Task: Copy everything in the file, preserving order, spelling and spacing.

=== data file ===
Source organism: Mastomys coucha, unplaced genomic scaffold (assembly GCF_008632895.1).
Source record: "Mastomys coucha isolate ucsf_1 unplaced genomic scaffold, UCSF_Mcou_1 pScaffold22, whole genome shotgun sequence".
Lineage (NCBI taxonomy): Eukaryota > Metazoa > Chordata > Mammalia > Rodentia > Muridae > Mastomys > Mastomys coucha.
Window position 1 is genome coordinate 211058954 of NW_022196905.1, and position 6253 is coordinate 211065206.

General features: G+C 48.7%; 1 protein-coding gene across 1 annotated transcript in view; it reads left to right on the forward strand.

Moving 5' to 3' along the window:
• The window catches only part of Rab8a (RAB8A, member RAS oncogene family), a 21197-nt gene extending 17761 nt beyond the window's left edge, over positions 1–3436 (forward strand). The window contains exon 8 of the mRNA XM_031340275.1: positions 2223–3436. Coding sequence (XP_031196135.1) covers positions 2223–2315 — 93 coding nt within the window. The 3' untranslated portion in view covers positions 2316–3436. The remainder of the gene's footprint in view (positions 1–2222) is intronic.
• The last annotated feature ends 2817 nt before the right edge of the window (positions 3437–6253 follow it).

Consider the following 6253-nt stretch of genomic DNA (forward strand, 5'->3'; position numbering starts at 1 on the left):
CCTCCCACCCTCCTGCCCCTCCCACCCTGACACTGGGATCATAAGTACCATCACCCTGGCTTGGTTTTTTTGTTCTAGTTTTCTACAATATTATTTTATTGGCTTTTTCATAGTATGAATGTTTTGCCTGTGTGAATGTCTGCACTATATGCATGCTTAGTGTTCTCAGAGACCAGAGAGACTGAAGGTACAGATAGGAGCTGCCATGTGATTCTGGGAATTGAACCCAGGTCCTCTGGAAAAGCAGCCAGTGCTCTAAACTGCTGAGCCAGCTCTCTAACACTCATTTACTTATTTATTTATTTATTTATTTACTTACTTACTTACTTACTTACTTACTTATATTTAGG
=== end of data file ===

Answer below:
Source organism: Mastomys coucha, unplaced genomic scaffold (assembly GCF_008632895.1).
Source record: "Mastomys coucha isolate ucsf_1 unplaced genomic scaffold, UCSF_Mcou_1 pScaffold22, whole genome shotgun sequence".
Lineage (NCBI taxonomy): Eukaryota > Metazoa > Chordata > Mammalia > Rodentia > Muridae > Mastomys > Mastomys coucha.
Window position 1 is genome coordinate 211058954 of NW_022196905.1, and position 6253 is coordinate 211065206.

General features: G+C 48.7%; 1 protein-coding gene across 1 annotated transcript in view; it reads left to right on the forward strand.

Moving 5' to 3' along the window:
• The window catches only part of Rab8a (RAB8A, member RAS oncogene family), a 21197-nt gene extending 17761 nt beyond the window's left edge, over positions 1–3436 (forward strand). The window contains exon 8 of the mRNA XM_031340275.1: positions 2223–3436. Coding sequence (XP_031196135.1) covers positions 2223–2315 — 93 coding nt within the window. The 3' untranslated portion in view covers positions 2316–3436. The remainder of the gene's footprint in view (positions 1–2222) is intronic.
• The last annotated feature ends 2817 nt before the right edge of the window (positions 3437–6253 follow it).

Consider the following 6253-nt stretch of genomic DNA (forward strand, 5'->3'; position numbering starts at 1 on the left):
CCTCCCACCCTCCTGCCCCTCCCACCCTGACACTGGGATCATAAGTACCATCACCCTGGCTTGGTTTTTTTGTTCTAGTTTTCTACAATATTATTTTATTGGCTTTTTCATAGTATGAATGTTTTGCCTGTGTGAATGTCTGCACTATATGCATGCTTAGTGTTCTCAGAGACCAGAGAGACTGAAGGTACAGATAGGAGCTGCCATGTGATTCTGGGAATTGAACCCAGGTCCTCTGGAAAAGCAGCCAGTGCTCTAAACTGCTGAGCCAGCTCTCTAACACTCATTTACTTATTTATTTATTTATTTATTTACTTACTTACTTACTTACTTACTTACTTATATTTAGG